Good Sam RV Travel Guide & Campground Directory

Canada’s Banff and Jasper National Parks

By Charles Shugart, Jr.

Drive to the north entrance of the park, even though you'll have to turn around and return the same way; good wildlife–spotting opportunities are possible along the highway. Take the Jasper Tram up Whistler's Mountain for a stunning view of the valley and town. Go to Pyramid and Patricia Lakes; skip rocks; have a picnic lunch.

Best of all is the drive to Maligne Lake. Along the way, stop and walk to the edge of Maligne Canyon. The small river plunges through an extremely narrow gap, smoothing and shaping the rock better than any sculptor could imagine.

Throughout the park, you'll have chances to see bears, elk, and Rocky Mountain Bighorn Sheep. Sometimes the sheep loiter on the road. They are unafraid of people; unfortunately, they are also unafraid of moving cars, so please drive carefully.

The end of the road is at Maligne Lake, which has boat rentals, cafeteria, and one of those inescapably ubiquitous gift shops. Walk along the edge of the lake, the view is gorgeous.

I strongly recommend taking the boat excursion to Spirit Island and the end of Maligne Lake. The surrounding mountains, glacially–carved valley and the lake provide exquisite sightseeing, and the boat trip gives you many different perspectives of it all.

Done right, the drive to Maligne Lake will take several hours, so enjoy it to the fullest. The rugged beauty of your surroundings is unsurpassed. Back in the main valley, there is hiking, boating, fishing, horseback riding, and rafting down the river to add to the scenery and wildlife spotting.

Scenic Drive To Banff

From the town of Jasper, the Icefields Parkway heads south—143 miles to Banff. Jagged mountains, glacially–carved valleys, evergreen forests and wild rivers make this is one of the most dazzlingly beautiful drives in the world.

Make sure you pull over at Athabasca Falls. Walk to the railings where you're close to the waterfall. It's not high, but there is a tremendous amount of water crashing through the rocks. Continuing south, the highway brings you to Columbia Icefield. Stop at the Visitor Center. Take the "bus" ride on the glacier, and then walk on it. The icefield is the only place in North America from which melted ice flows into three different oceans. The Athabasca River goes north to the Arctic Ocean. The Saskatchewan River heads east to Hudson Bay. And the Columbia River flows west to the Pacific.

Then on to Sunwapta Pass, Bow Summit, Bow Lake, Peyto Lake, and even more. Peyto Lake and its aquamarine color appear on numerous calendars. Many of those photographs were taken from the viewing platform. As you meander along the Icefields Parkway, stop at every pullout, it's worth it. Eventually you'll join Trans–Canada Highway 1 near the Lake Louise turnoff.

Once in Banff National Park, as in Jasper, you'll find the park campgrounds provide basic facilities only. You have to leave the national park to find a full–service RV park, but it's not worth the effort. Camping in Banff National Park is where you want to be, whether it's at the Lake Louise junction or near the town of Banff.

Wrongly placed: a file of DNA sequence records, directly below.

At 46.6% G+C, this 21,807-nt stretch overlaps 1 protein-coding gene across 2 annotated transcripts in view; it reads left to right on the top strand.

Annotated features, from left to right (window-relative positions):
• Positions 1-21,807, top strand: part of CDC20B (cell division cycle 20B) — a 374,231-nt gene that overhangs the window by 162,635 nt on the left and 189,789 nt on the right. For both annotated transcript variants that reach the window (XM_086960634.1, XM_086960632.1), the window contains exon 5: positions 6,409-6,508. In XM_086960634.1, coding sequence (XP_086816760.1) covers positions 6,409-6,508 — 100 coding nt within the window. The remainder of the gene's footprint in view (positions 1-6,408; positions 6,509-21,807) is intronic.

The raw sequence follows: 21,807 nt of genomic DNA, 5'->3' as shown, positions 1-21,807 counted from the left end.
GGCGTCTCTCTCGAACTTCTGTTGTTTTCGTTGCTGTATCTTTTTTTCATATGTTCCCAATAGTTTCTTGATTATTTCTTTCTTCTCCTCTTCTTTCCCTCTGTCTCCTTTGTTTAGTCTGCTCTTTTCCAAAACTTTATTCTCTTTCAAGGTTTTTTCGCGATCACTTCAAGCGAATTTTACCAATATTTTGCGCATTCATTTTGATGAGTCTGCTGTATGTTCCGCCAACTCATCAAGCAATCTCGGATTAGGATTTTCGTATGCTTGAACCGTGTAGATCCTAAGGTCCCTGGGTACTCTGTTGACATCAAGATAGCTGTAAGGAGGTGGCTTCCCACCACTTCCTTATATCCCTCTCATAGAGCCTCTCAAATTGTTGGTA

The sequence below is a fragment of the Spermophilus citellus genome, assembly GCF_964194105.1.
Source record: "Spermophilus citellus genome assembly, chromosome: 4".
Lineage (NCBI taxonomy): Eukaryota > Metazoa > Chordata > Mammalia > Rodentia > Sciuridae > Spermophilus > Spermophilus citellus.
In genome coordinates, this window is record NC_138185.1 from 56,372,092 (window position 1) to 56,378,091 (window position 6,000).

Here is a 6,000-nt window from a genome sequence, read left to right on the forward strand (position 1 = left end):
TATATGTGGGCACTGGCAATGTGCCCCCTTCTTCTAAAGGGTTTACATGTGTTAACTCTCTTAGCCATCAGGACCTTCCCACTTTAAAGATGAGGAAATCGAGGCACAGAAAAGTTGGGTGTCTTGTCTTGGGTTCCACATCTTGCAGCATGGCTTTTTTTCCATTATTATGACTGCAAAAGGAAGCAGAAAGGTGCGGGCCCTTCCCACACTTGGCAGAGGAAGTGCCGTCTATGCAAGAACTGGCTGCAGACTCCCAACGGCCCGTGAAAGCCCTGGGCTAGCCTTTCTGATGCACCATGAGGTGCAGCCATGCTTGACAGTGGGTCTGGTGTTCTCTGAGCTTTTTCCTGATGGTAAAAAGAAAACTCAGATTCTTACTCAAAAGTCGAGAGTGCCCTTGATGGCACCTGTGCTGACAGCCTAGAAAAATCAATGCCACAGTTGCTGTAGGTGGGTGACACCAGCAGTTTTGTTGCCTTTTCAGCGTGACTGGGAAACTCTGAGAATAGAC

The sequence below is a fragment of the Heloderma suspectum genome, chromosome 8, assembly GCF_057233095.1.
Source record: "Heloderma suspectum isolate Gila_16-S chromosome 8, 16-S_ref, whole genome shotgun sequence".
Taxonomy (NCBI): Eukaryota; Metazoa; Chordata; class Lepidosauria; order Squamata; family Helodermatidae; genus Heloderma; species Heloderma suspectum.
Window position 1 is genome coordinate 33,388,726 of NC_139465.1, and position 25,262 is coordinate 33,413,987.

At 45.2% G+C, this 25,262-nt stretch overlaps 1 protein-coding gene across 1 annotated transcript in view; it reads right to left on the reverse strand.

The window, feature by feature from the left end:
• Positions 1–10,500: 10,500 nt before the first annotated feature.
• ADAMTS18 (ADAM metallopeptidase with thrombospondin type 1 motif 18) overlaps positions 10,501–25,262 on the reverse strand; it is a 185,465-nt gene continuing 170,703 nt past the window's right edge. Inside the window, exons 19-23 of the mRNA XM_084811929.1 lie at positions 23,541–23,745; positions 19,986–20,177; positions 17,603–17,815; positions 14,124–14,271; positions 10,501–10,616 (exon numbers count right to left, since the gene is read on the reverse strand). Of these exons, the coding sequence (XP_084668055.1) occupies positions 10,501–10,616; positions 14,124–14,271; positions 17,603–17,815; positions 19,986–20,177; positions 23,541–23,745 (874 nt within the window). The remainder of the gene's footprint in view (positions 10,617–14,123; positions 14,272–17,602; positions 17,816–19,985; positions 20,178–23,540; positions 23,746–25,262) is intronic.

Banff Site Seeing

Lake Louise and its Chateau sit on a superb and unrivaled site. Find a space in the monstrously huge parking lot and walk to the lake. See the grand hotel, the gardens, and Lake Louise, with Victoria Glacier and the mountains as a backdrop. Chateau Lake Louise is one of those marvelous Canadian Pacific Railroad hotels. Walk into the main room for a world–class view out the front windows.

After saturating yourself with the visual wonders of Lake Louise, drive back down the narrow, winding road. Take the turnoff to Moraine Lake. There is no Chateau here, but there is an opportunity to buy a few postcards. And rent a canoe. You'll probably recognize the view of the lake and jagged–topped mountains; it is almost as famous as the one of Lake Louise.

Once back in town, drive to the Banff Springs Hotel. One glance will tell you the Canadian Pacific Railroad built it, too. The hotel is splendid, and from the veranda the sweeping sight of Bow Valley is incredible.

Leaving the hotel, drive down to Bow Falls for more excellent sightseeing. Other worthwhile things to do in Banff National Park are a visit to the Hot Springs near the hotel. Get soaked. Ride the gondola to the top of Sulfur Mountain for a fantastic vantage point. Drive up Norquay Road. Take the chairlift for yet another look at the surrounding country. Take Tunnel Mountain Drive. Go to Lake Minnewanka, hop on the tour boat and buzz around the lake.

In the quiet hours of early evening, take a drive to nearby Vermillion Lakes for the sunset. With Sulfur Mountain in the background and crimson–tinged clouds reflecting off the lake, it approaches scenic nirvana. Remember to bring a sweater and your camera!

As with Jasper, I suggest you drive every road in Banff National Park. Serendipity is a wonderful thing. And the whole Banff–Jasper experience offers tons of it.

When To Go

Summer and autumn are best, but that also means crowds are at the maximum. There are ways to diminish the feelings of being crowded, however. Start your daily sightseeing early, especially to places like Lake Louise. If you're standing at the edge of the lake at sunrise, you may not be alone, but you'll be joined by those few others who appreciate the quietness of nature. Besides, you can always return to camp at mid–day and take a nap.

Special Note For RVers

Although campgrounds in Jasper and Banff National Parks do not offer the full–service hookups that many of us like, please don't let that deter you. This section of the northern Rockies offers truly awe–inspiring sightseeing. A little dry camping is indeed a small price to pay for that.